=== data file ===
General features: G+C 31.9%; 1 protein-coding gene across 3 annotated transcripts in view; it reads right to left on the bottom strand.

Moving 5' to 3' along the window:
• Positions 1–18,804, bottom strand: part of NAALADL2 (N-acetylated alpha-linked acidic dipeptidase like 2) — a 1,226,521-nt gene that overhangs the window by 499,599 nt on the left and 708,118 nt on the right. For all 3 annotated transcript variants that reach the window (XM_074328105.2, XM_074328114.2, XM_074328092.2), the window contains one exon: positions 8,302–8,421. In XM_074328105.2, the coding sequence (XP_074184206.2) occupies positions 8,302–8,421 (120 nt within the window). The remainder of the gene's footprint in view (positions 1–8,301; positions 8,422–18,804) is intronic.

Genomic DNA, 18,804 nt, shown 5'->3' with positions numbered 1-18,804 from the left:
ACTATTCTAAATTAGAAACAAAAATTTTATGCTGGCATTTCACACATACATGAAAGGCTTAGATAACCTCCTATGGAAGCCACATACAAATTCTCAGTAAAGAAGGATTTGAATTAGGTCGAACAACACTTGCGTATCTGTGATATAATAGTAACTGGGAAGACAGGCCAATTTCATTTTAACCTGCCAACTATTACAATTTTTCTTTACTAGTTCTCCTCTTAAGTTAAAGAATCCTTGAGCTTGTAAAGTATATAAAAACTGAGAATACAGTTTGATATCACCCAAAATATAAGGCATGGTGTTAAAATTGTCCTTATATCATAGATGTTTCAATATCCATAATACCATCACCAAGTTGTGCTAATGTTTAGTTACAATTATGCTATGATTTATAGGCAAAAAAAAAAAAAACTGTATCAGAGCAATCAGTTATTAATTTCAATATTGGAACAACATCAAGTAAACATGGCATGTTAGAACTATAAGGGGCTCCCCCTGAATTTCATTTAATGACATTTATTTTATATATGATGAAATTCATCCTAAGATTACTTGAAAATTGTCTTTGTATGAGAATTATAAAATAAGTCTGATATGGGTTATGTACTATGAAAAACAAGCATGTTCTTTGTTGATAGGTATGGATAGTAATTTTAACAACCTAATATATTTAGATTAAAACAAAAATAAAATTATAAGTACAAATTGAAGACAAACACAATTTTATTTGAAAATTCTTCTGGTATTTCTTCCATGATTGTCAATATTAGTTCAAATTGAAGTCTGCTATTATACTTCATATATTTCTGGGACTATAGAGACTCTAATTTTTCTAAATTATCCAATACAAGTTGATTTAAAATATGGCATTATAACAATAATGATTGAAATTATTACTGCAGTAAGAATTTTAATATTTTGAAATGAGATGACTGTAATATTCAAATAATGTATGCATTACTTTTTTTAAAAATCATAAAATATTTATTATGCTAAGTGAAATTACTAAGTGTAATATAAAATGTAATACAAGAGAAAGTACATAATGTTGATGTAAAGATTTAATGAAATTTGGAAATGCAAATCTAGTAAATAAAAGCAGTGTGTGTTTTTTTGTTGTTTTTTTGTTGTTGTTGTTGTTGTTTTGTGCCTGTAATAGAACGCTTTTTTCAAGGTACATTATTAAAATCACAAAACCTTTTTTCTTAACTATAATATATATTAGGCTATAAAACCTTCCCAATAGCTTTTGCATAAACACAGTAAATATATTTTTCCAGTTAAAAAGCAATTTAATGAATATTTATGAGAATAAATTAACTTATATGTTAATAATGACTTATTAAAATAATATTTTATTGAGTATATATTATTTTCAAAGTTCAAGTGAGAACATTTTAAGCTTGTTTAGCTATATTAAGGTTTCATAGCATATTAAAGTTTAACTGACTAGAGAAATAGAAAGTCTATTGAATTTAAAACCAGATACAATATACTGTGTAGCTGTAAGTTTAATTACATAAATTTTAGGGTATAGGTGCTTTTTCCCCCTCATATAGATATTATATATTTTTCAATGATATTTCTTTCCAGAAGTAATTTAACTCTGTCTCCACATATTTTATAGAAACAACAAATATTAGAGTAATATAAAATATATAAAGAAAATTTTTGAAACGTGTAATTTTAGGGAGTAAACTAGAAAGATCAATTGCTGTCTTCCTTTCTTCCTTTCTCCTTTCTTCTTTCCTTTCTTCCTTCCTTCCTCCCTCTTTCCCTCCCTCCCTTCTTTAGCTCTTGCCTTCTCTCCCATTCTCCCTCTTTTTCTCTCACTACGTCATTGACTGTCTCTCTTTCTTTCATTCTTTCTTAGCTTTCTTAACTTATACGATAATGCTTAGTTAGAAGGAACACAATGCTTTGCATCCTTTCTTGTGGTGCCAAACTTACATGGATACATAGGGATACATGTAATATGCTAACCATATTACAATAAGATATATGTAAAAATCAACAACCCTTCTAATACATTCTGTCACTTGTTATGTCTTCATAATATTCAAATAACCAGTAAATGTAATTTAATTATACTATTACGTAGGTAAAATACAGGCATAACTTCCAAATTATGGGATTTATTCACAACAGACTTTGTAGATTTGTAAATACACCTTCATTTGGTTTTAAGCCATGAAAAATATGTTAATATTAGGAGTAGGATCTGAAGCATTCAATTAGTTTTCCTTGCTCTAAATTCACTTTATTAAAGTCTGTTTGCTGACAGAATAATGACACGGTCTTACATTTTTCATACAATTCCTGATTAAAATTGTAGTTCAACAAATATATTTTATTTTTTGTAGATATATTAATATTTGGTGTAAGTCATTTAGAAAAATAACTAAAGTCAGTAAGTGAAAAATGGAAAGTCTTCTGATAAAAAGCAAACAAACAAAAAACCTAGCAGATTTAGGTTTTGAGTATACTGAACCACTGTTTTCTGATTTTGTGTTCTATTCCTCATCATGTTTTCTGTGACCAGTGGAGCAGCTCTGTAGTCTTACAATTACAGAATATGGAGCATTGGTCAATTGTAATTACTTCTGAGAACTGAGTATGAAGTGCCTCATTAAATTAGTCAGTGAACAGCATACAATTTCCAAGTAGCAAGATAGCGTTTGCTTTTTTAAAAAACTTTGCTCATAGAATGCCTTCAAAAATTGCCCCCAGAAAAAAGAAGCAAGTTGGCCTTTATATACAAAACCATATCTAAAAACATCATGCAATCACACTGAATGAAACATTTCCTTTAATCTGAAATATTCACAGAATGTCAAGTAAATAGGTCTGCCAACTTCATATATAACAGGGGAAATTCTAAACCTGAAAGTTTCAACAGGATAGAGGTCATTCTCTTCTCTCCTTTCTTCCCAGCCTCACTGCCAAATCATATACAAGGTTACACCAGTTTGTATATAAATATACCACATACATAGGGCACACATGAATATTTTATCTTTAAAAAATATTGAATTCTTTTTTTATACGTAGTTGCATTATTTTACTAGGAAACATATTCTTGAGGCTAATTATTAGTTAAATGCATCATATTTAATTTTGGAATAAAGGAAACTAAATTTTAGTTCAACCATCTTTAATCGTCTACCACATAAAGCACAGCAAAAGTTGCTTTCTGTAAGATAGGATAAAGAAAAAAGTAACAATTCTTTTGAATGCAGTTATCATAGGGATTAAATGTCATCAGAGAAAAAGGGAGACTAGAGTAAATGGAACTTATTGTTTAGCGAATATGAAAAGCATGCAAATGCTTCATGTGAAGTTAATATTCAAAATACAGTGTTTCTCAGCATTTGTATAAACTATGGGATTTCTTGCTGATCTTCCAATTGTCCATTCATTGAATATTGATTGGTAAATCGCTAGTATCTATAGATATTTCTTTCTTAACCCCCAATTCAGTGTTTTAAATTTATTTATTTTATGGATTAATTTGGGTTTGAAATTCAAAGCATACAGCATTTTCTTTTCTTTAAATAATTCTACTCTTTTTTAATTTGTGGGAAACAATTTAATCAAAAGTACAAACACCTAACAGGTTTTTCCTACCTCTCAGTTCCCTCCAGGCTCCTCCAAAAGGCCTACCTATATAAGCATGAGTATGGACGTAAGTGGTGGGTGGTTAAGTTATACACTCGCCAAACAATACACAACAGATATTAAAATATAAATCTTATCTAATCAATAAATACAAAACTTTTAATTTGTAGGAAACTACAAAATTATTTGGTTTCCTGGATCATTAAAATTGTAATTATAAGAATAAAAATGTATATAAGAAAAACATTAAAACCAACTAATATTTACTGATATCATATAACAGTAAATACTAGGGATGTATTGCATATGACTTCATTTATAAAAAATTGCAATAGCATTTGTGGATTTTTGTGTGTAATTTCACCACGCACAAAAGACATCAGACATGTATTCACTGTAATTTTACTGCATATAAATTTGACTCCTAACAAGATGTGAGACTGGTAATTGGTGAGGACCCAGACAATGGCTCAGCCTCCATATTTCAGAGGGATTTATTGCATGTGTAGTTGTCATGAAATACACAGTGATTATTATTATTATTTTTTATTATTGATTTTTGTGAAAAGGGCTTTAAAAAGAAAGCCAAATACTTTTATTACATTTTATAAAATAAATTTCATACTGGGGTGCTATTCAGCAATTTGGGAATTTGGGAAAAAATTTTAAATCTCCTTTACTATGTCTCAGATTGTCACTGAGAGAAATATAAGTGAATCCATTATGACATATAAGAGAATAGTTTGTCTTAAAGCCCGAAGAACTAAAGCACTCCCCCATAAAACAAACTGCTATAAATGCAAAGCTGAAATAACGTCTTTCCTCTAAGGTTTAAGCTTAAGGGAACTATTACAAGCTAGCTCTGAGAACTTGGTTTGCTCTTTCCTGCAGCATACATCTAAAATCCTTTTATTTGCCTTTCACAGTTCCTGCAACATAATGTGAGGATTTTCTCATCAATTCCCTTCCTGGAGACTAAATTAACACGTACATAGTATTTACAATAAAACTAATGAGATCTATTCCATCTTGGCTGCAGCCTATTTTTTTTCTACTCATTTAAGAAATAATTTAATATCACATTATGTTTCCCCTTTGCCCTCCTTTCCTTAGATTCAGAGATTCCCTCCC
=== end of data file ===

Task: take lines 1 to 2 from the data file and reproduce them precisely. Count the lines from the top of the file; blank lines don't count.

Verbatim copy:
General features: G+C 31.9%; 1 protein-coding gene across 3 annotated transcripts in view; it reads right to left on the bottom strand.

Moving 5' to 3' along the window: